In this blog, Vanessa De Mello (Hippo pathway enthusiast and PhD student in the Musculoskeletal group, University of Aberdeen) explores the names behind signalling pathways that control stem cells.
During growth and development the cells that make up our body need to be precisely controlled. If a ‘stop signal’ is constantly given cells will not grow and divide. But if the lights are continually green, too many cells will grow leading to problems like cancer. It is the ‘developmental signalling pathways’ that control this and give our cells instructions on when to grow, divide, or die.
Scientists have successfully ‘reset’ human pluripotent stem cells to the earliest developmental state – equivalent to cells found in an embryo before it implants in the womb (7-9 days old). These ‘pristine’ stem cells may mark the true starting point for human development, but have until now been impossible to replicate in the lab.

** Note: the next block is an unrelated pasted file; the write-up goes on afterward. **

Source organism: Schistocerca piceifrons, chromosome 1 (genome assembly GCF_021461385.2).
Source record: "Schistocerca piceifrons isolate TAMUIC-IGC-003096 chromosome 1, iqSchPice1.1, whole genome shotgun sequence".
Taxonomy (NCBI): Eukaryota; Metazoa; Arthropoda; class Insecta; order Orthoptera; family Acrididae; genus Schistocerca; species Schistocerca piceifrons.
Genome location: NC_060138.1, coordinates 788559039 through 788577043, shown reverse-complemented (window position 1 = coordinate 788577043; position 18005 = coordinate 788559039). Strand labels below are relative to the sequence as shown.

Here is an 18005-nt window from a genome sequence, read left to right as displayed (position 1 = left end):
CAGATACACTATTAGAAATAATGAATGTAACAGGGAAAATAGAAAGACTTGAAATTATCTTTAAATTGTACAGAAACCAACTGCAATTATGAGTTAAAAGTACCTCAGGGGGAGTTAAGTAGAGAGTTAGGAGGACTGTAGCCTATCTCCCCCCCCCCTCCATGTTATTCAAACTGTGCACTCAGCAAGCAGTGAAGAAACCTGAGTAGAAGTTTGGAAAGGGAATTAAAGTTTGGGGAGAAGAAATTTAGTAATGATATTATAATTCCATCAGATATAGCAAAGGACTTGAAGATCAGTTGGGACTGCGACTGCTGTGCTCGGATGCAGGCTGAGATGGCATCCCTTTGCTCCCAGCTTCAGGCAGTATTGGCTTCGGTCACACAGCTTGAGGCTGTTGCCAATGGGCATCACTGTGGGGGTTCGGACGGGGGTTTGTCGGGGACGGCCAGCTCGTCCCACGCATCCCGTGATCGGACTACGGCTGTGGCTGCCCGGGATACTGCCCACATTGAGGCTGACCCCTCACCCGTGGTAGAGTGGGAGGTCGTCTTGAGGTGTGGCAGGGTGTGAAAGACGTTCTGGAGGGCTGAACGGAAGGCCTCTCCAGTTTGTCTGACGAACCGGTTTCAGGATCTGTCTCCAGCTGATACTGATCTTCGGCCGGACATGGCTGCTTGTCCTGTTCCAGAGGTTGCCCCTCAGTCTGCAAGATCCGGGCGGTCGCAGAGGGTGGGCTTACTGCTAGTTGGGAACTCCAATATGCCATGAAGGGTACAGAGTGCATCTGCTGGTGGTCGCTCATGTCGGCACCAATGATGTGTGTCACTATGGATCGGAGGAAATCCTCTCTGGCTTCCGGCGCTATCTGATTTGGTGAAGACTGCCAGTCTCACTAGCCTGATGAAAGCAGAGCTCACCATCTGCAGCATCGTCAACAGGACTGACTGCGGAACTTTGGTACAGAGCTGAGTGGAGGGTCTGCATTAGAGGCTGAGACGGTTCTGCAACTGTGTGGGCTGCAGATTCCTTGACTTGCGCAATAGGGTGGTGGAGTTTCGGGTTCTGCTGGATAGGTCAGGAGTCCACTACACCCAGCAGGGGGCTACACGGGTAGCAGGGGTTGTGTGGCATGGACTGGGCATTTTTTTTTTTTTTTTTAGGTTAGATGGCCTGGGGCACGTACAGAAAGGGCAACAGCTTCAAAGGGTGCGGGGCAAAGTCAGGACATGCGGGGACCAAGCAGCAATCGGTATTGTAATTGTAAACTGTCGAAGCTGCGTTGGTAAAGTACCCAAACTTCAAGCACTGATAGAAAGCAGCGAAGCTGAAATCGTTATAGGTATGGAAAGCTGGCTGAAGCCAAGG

Yoshiki Sasai was a visionary scientist who pioneered research at the interface between developmental biology and stem cell biology, contributing major discoveries to both fields and sowing the seeds for applications in regenerative medicine.